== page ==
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chaos

Catalina Part II

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by , July 26th, 2010 at 10:19 PM (2166 Views)
Catalina Channel Part 2

The clock started at 10 minutes past midnight, July 20th. The water temperature was a comfortable cool 64 degrees. There was no evidence of the ¾ moon as the cloud cover presented us with a low ceiling…. I thought it was always sunny in LA. To my right was kayaker Peter Phillips. His kayak lit up with a few green glow sticks. To my left was Tobey Ann Saracino… to her left was the mighty Outrider; a 50’ fishing charter boat and one of 2 certified escorts for the Catalina Channel Swimming Federation (CCSF). The cabin was well lit up, and they had a light shining on us also. It was hard to identify the people watching us from the side, as they were back-lit by the boat’s lighting but silhouettes were always visible. I could see Tobey better through the water than above, likewise the kayak to my right. I felt good; breathing every 3 strokes and though I was looking for sea life, there was little to be seen except for a few jellyfish and some chains of phytoplankton. Tobey and I were getting stung frequently, but I assumed that there were lots of renegade tentacles floating around… nothing like the lion’s-mane-wrap-around stings like we’ve been hit with back east, and the discomfort of these little “hits” would fade quickly.

Twenty minutes passes and its time for the first feed. The strobe that I hoped would be a clear signal proved to be useless with the bright lights behind, and a chorus of “FEED!... FEED!... FEED! “ would become the standard communication between all aboard the Outrider and yours truly for the foreseeable future.

Tobey dropped back; I made my way to the boat; bottles dropped; glug…glug… glug; swim onward. Repeat. The only variation being that on every hour, the flavor of my feed would change from EFS fruit punch to ginger tea sweetened with agave nectar. Tobey exited the water on my 5th feed… 1hour 40minutes of swimming. Any night time anxiety I may have had was gone, I was feeling good, and told myself that I was almost 20% through with my swim. Soon the sun would be rising.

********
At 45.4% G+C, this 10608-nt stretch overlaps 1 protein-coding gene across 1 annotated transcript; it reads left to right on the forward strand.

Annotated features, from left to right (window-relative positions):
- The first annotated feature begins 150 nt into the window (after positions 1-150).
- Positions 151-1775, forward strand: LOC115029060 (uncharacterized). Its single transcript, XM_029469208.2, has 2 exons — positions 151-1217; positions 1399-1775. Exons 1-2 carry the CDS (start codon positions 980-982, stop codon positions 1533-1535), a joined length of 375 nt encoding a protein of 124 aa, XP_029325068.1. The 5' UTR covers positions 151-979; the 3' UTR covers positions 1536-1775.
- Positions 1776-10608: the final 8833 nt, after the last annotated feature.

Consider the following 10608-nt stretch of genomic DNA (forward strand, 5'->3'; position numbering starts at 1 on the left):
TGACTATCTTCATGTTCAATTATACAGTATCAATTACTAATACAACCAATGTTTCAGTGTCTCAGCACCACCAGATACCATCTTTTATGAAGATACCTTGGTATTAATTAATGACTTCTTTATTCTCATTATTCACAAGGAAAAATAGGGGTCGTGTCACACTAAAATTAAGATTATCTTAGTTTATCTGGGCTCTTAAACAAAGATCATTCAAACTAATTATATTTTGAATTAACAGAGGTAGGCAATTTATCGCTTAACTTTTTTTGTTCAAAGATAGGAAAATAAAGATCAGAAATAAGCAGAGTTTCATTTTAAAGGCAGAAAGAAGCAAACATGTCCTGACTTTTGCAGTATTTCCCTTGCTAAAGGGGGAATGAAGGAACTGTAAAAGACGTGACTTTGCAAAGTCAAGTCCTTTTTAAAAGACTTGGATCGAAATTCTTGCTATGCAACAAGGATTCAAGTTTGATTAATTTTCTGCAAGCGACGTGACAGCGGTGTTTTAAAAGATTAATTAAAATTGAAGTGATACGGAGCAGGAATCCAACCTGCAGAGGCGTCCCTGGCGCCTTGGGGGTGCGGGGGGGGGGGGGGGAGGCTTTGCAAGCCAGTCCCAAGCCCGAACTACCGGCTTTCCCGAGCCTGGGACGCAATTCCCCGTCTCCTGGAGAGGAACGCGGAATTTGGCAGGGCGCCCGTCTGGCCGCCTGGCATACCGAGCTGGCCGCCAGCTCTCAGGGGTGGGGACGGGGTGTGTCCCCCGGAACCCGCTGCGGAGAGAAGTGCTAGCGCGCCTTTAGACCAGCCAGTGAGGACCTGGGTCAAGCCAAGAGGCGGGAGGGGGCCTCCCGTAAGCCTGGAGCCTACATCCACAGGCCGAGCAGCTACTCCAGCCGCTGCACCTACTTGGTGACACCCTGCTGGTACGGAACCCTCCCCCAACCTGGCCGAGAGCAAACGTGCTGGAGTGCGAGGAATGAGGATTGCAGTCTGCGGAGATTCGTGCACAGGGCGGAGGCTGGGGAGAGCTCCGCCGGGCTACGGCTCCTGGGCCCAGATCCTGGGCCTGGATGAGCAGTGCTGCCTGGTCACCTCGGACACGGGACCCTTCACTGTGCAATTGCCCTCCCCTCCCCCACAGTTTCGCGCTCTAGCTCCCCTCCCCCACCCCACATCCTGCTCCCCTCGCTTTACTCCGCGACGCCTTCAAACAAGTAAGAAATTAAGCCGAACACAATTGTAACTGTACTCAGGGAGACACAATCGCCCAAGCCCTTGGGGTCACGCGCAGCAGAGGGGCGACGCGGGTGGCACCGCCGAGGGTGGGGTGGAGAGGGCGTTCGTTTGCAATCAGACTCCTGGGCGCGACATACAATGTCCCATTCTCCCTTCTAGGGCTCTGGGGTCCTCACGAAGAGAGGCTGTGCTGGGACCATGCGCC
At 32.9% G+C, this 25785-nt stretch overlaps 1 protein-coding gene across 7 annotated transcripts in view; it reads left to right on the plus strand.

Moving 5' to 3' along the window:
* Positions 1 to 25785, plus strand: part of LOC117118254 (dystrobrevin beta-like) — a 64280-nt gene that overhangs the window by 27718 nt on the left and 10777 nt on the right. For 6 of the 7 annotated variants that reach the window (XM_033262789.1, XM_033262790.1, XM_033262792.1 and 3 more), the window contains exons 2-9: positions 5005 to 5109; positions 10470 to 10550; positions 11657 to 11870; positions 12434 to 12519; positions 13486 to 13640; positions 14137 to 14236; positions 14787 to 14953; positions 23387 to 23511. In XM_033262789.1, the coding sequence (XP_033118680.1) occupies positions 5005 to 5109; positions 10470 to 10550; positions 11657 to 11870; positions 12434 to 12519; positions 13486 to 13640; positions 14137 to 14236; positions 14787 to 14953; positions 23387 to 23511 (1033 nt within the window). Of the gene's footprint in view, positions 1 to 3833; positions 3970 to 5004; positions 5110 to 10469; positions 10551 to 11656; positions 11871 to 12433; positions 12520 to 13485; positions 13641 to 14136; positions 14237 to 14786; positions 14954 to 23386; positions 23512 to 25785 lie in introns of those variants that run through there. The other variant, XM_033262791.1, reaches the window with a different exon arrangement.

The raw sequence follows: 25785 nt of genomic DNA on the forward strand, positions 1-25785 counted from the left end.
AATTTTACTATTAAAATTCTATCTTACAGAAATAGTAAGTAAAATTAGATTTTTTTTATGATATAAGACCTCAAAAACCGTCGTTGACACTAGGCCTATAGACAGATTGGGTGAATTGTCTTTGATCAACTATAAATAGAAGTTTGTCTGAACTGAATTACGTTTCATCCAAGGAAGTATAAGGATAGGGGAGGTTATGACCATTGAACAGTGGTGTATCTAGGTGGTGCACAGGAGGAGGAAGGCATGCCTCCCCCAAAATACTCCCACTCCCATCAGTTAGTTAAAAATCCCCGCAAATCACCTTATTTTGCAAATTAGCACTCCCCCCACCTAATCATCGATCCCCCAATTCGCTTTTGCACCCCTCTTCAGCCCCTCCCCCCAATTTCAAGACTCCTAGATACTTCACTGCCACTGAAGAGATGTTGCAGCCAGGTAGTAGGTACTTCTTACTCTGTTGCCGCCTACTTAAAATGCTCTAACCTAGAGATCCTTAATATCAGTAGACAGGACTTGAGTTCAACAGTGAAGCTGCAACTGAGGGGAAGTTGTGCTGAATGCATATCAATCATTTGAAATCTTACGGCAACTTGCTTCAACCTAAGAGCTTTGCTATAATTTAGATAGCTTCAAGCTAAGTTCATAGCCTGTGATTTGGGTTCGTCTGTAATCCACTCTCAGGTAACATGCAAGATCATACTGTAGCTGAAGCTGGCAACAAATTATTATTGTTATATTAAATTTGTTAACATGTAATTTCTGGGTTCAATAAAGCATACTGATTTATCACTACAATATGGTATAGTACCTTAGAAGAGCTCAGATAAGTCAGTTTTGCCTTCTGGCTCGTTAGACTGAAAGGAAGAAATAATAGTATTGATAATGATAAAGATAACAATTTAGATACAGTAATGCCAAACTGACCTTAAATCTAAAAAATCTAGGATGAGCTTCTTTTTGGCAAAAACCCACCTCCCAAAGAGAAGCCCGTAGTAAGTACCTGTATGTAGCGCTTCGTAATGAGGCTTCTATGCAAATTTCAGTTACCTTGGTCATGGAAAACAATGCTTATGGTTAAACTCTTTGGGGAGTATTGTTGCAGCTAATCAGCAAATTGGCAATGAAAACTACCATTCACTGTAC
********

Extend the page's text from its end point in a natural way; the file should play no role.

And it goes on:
Some time went by and John Humenik took the plunge to join me for a bit. John is a super-lean swimming machine and I was a bit concerned that he would catch a chill swimming at my pace. If he did, he kept it well hidden from me, and also kept his exposure to 20 minutes.

Somewhere between 4 and 6 hours, we had a kayak switch. The outrider pulled ahead to let Beth Barnes enter the water and as we made our way toward the boat, the change over was made. Daybreak was upon us now. The lights came on so gradually that it was hard to notice, and the heavy overcast added to this effect. The air was heavy with the smell of bacon and it made me happy to know that the crew would soon be enjoying breakfast. This was Beth’s first crossing and I have to say she was extremely focused and held a straight line and consistent distance the whole time…. Still, on the one occasion when I had to hurl, I was careful to do it while facing the other way.

I had warned everyone that I would not be conversing much during the swim, and indeed the only communications I had with the boat were to confirm that I was eliminating the surplus of my feeds regularly… a learned skill, and I think I am somewhat of an expert.
A quick thumbs up in response to “are you peeing?” …. No need for words.
There were a few other quick communications: once when my feed came to me too hot, and once when Jim requested that I consume some water as he thought the electrolyte content of my feeds was extremely high. He may be right. I cut my hourly intake by 1/3 for this swim and will probably cut it further for the English Channel.

About half way, there was a noticeable drop in temperature… down to 62 degree. With a long way still to go, I thought this would be a problem as I fully expected the temperature to keep dropping as we approached the mainland. This I believe is the norm, but not today. 62 would be the low, and it only lasted for a couple of hours.